Schools say students need help understanding that stumbles are inevitable, and even valuable, parts of growing up – Wall Street Journal Report
Colleges nationwide are trying to instill in students a concept that seems contrary to encouraging excellence: It’s OK to fail sometimes.
Vanderbilt University, Princeton University and other schools have workshops and post online vignettes with students and staff discussing their failures and moments of self-doubt, while University of Montana students post “Best Fail Ever” stories on bulletin boards around campus and Colorado State University has passed out thousands of stickers with inspirational quotes about resilience.
At the University of Central Arkansas, the two-year-old Fail Forward Week encourages faculty to talk about failure and show TED talks on the subject. Students write about their own failures, ranging from academic challenges to relationship woes, on large sheets of paper placed around campus.
“We always painted failing a class or failing a test in a completely negative light, and we didn’t give the space to say if this does happen, it’s a moment in time, and here’s the process by which you learn from it,” said Amy Baldwin, director of the department of student transitions.
The school’s Office of Student Success hands out certificates giving students and others permission to screw up “and still be a totally worthy, utterly excellent human being,” according to the document.
Young adults face an onslaught of curated social-media feeds that show peers’ seemingly perfect lives, school officials say, which can make them feel alone in their failures. Add to that the bubble of parental protection and the high stakes associated with attending a pricey college, and schools say students need help understanding that stumbles are inevitable, and even valuable, parts of growing up.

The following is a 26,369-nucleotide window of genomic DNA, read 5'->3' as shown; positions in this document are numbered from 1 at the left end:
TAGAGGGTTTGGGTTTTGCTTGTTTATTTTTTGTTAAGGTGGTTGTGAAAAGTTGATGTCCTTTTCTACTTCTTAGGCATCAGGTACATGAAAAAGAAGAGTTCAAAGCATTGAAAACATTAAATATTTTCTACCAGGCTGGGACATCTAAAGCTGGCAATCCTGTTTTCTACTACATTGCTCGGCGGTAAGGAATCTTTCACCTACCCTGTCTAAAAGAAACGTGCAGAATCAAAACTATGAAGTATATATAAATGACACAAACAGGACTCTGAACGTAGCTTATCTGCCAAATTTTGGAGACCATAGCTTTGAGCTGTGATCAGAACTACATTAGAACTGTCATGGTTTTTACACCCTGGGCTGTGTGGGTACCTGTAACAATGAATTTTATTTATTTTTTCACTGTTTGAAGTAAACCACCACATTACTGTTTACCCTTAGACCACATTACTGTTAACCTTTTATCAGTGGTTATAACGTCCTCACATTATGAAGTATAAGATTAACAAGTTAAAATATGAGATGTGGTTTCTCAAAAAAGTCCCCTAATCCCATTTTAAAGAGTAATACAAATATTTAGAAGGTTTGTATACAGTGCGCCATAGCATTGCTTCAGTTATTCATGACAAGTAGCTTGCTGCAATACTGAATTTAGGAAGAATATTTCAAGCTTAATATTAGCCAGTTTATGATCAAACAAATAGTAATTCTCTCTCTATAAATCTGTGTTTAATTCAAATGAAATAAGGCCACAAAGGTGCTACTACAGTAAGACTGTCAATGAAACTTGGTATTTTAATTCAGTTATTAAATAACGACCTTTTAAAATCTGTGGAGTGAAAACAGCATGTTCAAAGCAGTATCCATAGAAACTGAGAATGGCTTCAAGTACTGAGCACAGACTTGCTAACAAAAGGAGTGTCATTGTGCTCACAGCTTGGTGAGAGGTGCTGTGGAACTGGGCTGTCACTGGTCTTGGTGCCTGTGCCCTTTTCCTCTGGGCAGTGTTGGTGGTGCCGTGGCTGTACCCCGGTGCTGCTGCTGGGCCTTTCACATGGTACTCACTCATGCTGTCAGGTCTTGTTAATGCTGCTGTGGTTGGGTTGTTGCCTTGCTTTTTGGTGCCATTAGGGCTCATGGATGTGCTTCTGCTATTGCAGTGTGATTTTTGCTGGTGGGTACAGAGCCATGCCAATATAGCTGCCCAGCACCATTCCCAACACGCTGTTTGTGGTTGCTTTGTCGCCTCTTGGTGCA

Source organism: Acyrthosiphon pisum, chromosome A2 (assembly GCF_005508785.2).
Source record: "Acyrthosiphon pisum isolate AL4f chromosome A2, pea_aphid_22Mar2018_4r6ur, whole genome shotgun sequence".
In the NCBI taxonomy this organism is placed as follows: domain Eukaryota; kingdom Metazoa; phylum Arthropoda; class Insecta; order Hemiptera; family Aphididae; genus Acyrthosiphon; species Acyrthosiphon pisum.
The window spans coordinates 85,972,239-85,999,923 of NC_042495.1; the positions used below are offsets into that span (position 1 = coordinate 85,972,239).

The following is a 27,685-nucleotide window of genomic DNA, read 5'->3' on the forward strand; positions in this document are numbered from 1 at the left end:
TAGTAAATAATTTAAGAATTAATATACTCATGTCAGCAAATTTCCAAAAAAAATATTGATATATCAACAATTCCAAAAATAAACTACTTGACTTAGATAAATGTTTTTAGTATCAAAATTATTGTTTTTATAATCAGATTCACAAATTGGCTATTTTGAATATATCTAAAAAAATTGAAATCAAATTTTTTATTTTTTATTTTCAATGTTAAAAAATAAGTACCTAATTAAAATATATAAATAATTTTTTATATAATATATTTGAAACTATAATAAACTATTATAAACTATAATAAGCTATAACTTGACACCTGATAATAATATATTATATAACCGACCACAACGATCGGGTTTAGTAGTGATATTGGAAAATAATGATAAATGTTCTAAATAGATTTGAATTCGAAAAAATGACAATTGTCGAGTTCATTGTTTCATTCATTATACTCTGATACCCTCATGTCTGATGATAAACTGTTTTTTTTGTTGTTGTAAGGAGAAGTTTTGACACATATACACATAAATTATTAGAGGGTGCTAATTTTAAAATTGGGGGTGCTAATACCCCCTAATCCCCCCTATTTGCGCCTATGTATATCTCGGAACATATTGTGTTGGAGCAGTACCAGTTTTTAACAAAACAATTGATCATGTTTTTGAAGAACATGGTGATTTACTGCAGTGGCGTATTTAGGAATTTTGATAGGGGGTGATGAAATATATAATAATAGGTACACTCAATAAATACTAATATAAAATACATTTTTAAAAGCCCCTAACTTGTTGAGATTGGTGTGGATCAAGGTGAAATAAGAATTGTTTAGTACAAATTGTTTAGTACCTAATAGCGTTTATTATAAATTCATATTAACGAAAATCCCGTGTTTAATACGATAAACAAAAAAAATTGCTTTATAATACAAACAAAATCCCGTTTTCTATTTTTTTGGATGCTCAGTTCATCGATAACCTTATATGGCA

“Children do not become strong if they are protected from setbacks, teasing, exclusion and conflicts,” said Jonathan Haidt, a professor of ethical leadership at New York University’s Stern School of Business and co-author of “The Coddling of the American Mind: How Good Intentions and Bad Ideas Are Setting Up a Generation for Failure.”
An American College Health Association survey last spring found that 52% of undergraduate respondents said academics had been “traumatic or very difficult to handle” within the prior 12 months, the highest rate since at least 2009.
Florida State University began requiring new students this year to complete an online program addressing stressors both big and small, ranging from witnessing violence as a child to roommate conflicts. Participants choose from an assortment of videos and audio clips, and narratives of students describing their own challenges and coping mechanisms are particularly popular.
FSU sophomore Aaron Ostler says many classmates don’t know how to digest and move on from moments of failure and can benefit from hearing about how classmates bounce back.
“They feel like if they do almost anything wrong, they’ve done everything wrong,” said the 19-year-old biology major.
Mr. Ostler said he experienced “tunnel vision” about a bad grade in chemistry last year and briefly convinced himself he wouldn’t get into medical school as a result.
Officials from many schools say they’re trying to ease a resource crunch at their counseling centers, many of which have seen skyrocketing demand for services to help students with depression and anxiety.
Bentley University, in Waltham, Mass., is planning an event for next spring featuring staff and faculty discussing their own failures, and lessons learned.
Sheila Atiemo, a junior, says she felt unmoored after realizing she didn’t enjoy—and wasn’t performing well in—an accounting class last year. She previously got good grades and planned since high school to major in the field.
“I freaked out,” said Ms. Atiemo, 20. “The thing I feared most was not knowing what comes next.”
She also worried about what her peers would think. “Bentley is a very fast-paced, competitive school. People don’t like to share their downfalls,” said Ms. Atiemo, who is now studying global management.
Peter Forkner, director of Bentley’s counseling center, said the purpose of the spring event will be to help attendees accept and learn from failure.
“The truth is failure sucks,” he said. “Failure feels bad. It’s not something that we necessarily want to celebrate, it’s just not something we need to feel so much shame over.”